After the author of the Lytton Rancheria Homelands Act of 2015 (HR 2538), which protects against the prospect of the addition of another casino in Sonoma County, expanded the prohibition on gaming, the bill could be headed to a vote on the floor of the House of Representatives.

On Friday, Rep. Jared Huffman, D-San Rafael, said, that if his bill passes, which would create a reservation for the Lytton Band of Pomo Indians adjacent to Windsor, it would provide “bulletproof” protection against gaming there, according to The Press Democrat. Huffman said in addition to mirroring the agreement between Sonoma County and the tribe to not build a casino anywhere in Santa Rosa’s county seat for 22 years, it also includes a permanent prohibition against gaming, in what equates to from Santa Rosa to the Mendocino County line.

In addition to being supported by county officials and the tribe, Huffman’s bill is also supported by Governor Jerry Brown and co-sponsored by Rep. Mike Thompson. Last month it received unanimous approval from the House Natural Resources Committee, a step necessary before advancing to a vote by the full House of Representatives. However, a number of Windsor residents believe that the bill is a “red herring” because the tribe has said for over 10 years that it has no intention of building a casino on land acquired in Sonoma County, which was made possible by proceeds from its San Pablo Casino in the East Bay. They believe the bill is just a way to facilitate plans by Lytton Pomo to place as much as 511 acres of land southwest of Windsor into federal trust and build a 200-room resort hotel, possibly 360 homes, and a 200,000-case winery.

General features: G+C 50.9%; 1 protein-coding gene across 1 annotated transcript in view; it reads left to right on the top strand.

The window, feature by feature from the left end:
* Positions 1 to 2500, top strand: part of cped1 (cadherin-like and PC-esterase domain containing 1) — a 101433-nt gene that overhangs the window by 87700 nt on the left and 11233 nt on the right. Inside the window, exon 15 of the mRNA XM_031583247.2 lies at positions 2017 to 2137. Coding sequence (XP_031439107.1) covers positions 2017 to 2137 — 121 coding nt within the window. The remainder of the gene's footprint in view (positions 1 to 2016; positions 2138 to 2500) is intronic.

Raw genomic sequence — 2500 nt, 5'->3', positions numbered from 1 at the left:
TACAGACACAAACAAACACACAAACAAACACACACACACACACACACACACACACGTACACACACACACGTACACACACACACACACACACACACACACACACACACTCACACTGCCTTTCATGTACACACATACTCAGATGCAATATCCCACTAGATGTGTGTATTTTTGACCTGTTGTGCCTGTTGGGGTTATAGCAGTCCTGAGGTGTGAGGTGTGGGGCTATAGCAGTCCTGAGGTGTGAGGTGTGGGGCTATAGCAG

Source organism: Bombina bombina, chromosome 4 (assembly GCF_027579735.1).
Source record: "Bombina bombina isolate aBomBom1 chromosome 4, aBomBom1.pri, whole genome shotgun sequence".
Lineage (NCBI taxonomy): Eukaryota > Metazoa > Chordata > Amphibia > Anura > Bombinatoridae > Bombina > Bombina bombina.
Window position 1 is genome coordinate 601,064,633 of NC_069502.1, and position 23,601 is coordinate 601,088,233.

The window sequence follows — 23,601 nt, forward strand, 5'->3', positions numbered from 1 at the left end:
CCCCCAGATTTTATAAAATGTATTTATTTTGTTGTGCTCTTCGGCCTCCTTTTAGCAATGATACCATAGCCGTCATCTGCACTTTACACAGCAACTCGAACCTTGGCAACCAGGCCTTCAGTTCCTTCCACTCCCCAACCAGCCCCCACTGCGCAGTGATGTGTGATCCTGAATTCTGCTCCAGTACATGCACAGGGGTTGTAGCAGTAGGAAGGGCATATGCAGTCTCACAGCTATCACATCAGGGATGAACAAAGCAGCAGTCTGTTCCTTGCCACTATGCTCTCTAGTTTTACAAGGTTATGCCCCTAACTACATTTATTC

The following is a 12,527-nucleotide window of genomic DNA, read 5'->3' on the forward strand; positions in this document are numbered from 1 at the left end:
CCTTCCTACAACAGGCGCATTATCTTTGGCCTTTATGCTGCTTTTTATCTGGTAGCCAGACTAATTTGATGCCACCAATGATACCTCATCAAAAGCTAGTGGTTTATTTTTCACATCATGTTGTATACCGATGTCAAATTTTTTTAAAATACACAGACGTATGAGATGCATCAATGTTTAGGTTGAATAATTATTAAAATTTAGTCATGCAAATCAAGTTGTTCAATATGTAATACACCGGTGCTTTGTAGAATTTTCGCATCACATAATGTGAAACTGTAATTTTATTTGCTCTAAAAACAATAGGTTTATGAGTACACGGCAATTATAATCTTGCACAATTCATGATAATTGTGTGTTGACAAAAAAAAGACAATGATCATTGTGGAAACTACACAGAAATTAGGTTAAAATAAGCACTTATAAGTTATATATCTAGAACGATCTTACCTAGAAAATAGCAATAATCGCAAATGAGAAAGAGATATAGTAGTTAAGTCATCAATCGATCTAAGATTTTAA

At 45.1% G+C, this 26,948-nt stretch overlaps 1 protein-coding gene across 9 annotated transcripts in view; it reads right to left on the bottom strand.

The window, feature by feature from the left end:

Last March the county and Lytton Rancheria signed a memorandum for the tribe to do just that once its land goes into federal trust. Despite assurances from the tribe, Huffman said that without limitation or protection the possibility still exists, but that putting it into federal legislation safeguards it.

Huffman said that it’s preferable that a reservation is created through an act of Congress rather than administrative approval by Bureau of Indian Affairs (BIA), which has been in possession of the Lytton application for seven years. In addition, he said, considering that the BIA’s job is to look out for the tribe’s best interests, it’s not likely it would be sympathetic to an agreement that would prevent gaming, something that is viewed as working against the economic interests of the tribe.

More than 2,000 signatures against Huffman’s bill have been collect by Citizens for Windsor, a group led by former journalist, Eric Wee, who is spearheading the opposition to the Lytton project. While Huffman believes that opposition to his bill has decreased, he acknowledges a “critical mass of neighbors is opposed.”